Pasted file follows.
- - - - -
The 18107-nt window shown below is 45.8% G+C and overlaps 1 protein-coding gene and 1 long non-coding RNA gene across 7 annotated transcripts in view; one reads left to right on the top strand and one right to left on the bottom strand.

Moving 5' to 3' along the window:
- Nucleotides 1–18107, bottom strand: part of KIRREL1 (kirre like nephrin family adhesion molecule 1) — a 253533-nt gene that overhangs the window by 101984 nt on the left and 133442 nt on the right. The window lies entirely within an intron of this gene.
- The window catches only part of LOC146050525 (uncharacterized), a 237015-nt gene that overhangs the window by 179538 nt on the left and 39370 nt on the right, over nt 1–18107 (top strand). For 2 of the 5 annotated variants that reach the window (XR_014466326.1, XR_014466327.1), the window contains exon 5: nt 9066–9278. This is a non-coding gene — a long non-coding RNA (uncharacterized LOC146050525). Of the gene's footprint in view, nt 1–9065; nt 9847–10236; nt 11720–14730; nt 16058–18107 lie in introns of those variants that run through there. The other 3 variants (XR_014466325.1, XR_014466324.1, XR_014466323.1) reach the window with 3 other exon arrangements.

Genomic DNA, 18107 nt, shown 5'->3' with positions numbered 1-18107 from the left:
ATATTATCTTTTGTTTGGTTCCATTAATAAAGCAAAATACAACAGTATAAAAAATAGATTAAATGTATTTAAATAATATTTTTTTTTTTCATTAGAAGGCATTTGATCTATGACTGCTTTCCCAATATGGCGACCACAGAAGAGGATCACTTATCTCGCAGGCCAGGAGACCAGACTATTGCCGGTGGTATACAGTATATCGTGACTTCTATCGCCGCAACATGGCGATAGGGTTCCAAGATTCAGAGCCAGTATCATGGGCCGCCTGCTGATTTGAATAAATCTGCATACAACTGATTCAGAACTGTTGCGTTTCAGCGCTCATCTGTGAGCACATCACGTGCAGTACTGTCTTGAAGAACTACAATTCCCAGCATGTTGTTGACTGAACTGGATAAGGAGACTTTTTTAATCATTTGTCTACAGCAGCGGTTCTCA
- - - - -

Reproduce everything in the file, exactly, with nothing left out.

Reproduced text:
The 18107-nt window shown below is 45.8% G+C and overlaps 1 protein-coding gene and 1 long non-coding RNA gene across 7 annotated transcripts in view; one reads left to right on the top strand and one right to left on the bottom strand.

Moving 5' to 3' along the window:
- Nucleotides 1–18107, bottom strand: part of KIRREL1 (kirre like nephrin family adhesion molecule 1) — a 253533-nt gene that overhangs the window by 101984 nt on the left and 133442 nt on the right. The window lies entirely within an intron of this gene.
- The window catches only part of LOC146050525 (uncharacterized), a 237015-nt gene that overhangs the window by 179538 nt on the left and 39370 nt on the right, over nt 1–18107 (top strand). For 2 of the 5 annotated variants that reach the window (XR_014466326.1, XR_014466327.1), the window contains exon 5: nt 9066–9278. This is a non-coding gene — a long non-coding RNA (uncharacterized LOC146050525). Of the gene's footprint in view, nt 1–9065; nt 9847–10236; nt 11720–14730; nt 16058–18107 lie in introns of those variants that run through there. The other 3 variants (XR_014466325.1, XR_014466324.1, XR_014466323.1) reach the window with 3 other exon arrangements.

Genomic DNA, 18107 nt, shown 5'->3' with positions numbered 1-18107 from the left:
ATATTATCTTTTGTTTGGTTCCATTAATAAAGCAAAATACAACAGTATAAAAAATAGATTAAATGTATTTAAATAATATTTTTTTTTTTCATTAGAAGGCATTTGATCTATGACTGCTTTCCCAATATGGCGACCACAGAAGAGGATCACTTATCTCGCAGGCCAGGAGACCAGACTATTGCCGGTGGTATACAGTATATCGTGACTTCTATCGCCGCAACATGGCGATAGGGTTCCAAGATTCAGAGCCAGTATCATGGGCCGCCTGCTGATTTGAATAAATCTGCATACAACTGATTCAGAACTGTTGCGTTTCAGCGCTCATCTGTGAGCACATCACGTGCAGTACTGTCTTGAAGAACTACAATTCCCAGCATGTTGTTGACTGAACTGGATAAGGAGACTTTTTTAATCATTTGTCTACAGCAGCGGTTCTCA